To establish and foreclose a lien on the owner's property it is never enough merely to show that the supplies which the materialman furnished were furnished for the purpose of, and in fact used in improving the owner's property. It must be shown also that the owner contracted with someone for these supplies to be furnished; that the person to whom the plaintiff furnished them was connected with that contract, and that the value of the material was within the contract price to which the owner agreed. None of these things appear from this petition. The plaintiff says merely that he sold certain material to one Samuel McClure to be used for improving, and that it was used for improving the owner's property. McClure is not a party to the action. He has no contract with the owner nor has he any contract with Aldridge & Sons under these allegations. The plaintiff has no contract with Aldridge & Sons and, in fact, it does not even appear that Aldridge & Sons has any contract with the owner. If the owner has a contract with anyone, the contractual amount does not appear and it is not alleged that the materials on which this lien is predicated come within such contractual amount. Thus, the petition fails to show any privity between the materialman and the owner.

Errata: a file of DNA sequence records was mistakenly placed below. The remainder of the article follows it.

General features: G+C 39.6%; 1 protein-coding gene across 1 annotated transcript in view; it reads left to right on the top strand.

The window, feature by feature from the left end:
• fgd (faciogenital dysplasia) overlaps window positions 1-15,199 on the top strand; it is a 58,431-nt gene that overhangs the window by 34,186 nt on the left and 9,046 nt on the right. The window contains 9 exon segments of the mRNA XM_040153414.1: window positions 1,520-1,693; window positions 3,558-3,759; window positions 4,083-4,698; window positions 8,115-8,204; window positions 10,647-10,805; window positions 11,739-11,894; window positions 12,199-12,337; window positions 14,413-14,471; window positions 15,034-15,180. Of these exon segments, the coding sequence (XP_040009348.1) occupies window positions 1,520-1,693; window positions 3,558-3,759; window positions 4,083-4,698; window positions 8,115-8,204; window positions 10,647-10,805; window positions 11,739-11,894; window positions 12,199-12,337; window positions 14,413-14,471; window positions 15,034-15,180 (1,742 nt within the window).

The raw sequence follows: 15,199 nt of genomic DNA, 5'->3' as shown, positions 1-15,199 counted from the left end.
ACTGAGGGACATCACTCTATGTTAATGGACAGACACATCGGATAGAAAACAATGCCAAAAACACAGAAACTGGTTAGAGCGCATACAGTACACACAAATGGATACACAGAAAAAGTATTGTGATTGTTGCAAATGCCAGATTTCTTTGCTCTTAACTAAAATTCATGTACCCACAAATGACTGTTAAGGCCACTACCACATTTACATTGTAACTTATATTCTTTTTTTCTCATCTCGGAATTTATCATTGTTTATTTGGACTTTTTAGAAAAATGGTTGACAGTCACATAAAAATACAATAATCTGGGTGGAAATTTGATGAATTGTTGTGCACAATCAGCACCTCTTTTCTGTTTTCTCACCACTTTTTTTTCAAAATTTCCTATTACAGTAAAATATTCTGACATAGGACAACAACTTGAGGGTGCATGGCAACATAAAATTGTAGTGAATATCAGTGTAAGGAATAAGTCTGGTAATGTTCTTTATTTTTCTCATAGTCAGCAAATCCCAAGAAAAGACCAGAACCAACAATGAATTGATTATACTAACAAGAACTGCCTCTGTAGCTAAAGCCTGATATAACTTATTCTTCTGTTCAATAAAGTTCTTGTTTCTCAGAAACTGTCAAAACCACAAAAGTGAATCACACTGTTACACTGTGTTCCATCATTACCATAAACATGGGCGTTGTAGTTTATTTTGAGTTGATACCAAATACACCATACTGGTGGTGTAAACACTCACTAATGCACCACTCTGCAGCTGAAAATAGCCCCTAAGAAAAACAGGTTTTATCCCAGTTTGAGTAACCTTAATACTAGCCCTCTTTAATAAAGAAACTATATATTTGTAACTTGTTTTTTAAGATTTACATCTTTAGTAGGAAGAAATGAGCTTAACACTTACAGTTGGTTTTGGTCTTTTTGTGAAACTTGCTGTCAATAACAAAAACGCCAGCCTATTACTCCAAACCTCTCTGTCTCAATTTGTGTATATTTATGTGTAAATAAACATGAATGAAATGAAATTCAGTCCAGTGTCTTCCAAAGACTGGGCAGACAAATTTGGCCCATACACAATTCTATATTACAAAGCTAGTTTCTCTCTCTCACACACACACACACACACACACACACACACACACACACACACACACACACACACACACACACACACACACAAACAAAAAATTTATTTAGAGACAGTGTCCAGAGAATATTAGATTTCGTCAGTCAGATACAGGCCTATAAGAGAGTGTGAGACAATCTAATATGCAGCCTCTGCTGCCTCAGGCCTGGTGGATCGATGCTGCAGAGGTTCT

However, if by inference it can be said that the petition shows a contract between Aldridge & Sons and the owner (which under the Lamber Fabricators, Inc., case, supra, it does not) then by inference it must also be said to show that the owner received from E. K. Aldridge & Sons the affidavit required by Code 67-2001 (2), the effect of which would be to dissolve the lien. The allegation that E. K. Aldridge & Sons are the owners of Delta Oil, Inc., and "they are one and the same" is a conclusion at variance with the alleged facts, since Delta Oil, Inc., is alleged to be a corporation, and E. K. Aldridge & Sons, whether a corporation or a partnership, and whether or not it owns all of the stock of Delta Oil, Inc., is obviously not the same legal entity.
The trial court did not err in sustaining the general demurrer of Delta Oil, Inc., and dismissing the petition as to it.
Judgment affirmed. Gardner, P. J., Carlisle and Frankum, JJ., concur.
Guy B. Scott, Jr., contra.
C. O. Baker, for plaintiff in error.
Friday May 22 23:55 EDT